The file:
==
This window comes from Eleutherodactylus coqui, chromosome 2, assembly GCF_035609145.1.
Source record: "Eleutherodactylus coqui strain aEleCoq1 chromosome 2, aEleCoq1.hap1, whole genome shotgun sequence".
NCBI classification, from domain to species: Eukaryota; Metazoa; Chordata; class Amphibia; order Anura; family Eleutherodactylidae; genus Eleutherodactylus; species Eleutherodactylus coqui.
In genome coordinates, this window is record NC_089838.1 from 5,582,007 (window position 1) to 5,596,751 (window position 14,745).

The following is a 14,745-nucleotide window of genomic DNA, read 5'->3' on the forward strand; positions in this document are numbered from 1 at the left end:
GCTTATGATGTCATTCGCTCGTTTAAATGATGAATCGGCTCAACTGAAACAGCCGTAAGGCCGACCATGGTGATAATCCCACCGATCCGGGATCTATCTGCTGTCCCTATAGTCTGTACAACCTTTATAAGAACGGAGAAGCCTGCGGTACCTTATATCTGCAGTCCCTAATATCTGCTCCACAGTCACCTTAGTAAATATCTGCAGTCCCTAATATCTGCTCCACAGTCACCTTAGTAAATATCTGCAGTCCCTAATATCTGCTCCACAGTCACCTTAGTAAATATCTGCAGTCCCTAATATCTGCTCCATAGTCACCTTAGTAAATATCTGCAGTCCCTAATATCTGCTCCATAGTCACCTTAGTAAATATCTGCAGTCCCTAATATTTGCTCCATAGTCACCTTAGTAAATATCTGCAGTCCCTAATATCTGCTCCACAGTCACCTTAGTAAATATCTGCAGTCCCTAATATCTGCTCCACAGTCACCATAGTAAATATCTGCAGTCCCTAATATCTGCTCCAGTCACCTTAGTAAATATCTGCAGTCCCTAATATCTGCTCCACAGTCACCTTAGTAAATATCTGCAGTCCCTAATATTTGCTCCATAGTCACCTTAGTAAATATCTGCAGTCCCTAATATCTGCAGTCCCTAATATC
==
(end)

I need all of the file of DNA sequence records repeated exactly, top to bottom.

This window comes from Eleutherodactylus coqui, chromosome 2, assembly GCF_035609145.1.
Source record: "Eleutherodactylus coqui strain aEleCoq1 chromosome 2, aEleCoq1.hap1, whole genome shotgun sequence".
NCBI classification, from domain to species: Eukaryota; Metazoa; Chordata; class Amphibia; order Anura; family Eleutherodactylidae; genus Eleutherodactylus; species Eleutherodactylus coqui.
In genome coordinates, this window is record NC_089838.1 from 5,582,007 (window position 1) to 5,596,751 (window position 14,745).

The following is a 14,745-nucleotide window of genomic DNA, read 5'->3' on the forward strand; positions in this document are numbered from 1 at the left end:
GCTTATGATGTCATTCGCTCGTTTAAATGATGAATCGGCTCAACTGAAACAGCCGTAAGGCCGACCATGGTGATAATCCCACCGATCCGGGATCTATCTGCTGTCCCTATAGTCTGTACAACCTTTATAAGAACGGAGAAGCCTGCGGTACCTTATATCTGCAGTCCCTAATATCTGCTCCACAGTCACCTTAGTAAATATCTGCAGTCCCTAATATCTGCTCCACAGTCACCTTAGTAAATATCTGCAGTCCCTAATATCTGCTCCACAGTCACCTTAGTAAATATCTGCAGTCCCTAATATCTGCTCCATAGTCACCTTAGTAAATATCTGCAGTCCCTAATATCTGCTCCATAGTCACCTTAGTAAATATCTGCAGTCCCTAATATTTGCTCCATAGTCACCTTAGTAAATATCTGCAGTCCCTAATATCTGCTCCACAGTCACCTTAGTAAATATCTGCAGTCCCTAATATCTGCTCCACAGTCACCATAGTAAATATCTGCAGTCCCTAATATCTGCTCCAGTCACCTTAGTAAATATCTGCAGTCCCTAATATCTGCTCCACAGTCACCTTAGTAAATATCTGCAGTCCCTAATATTTGCTCCATAGTCACCTTAGTAAATATCTGCAGTCCCTAATATCTGCAGTCCCTAATATC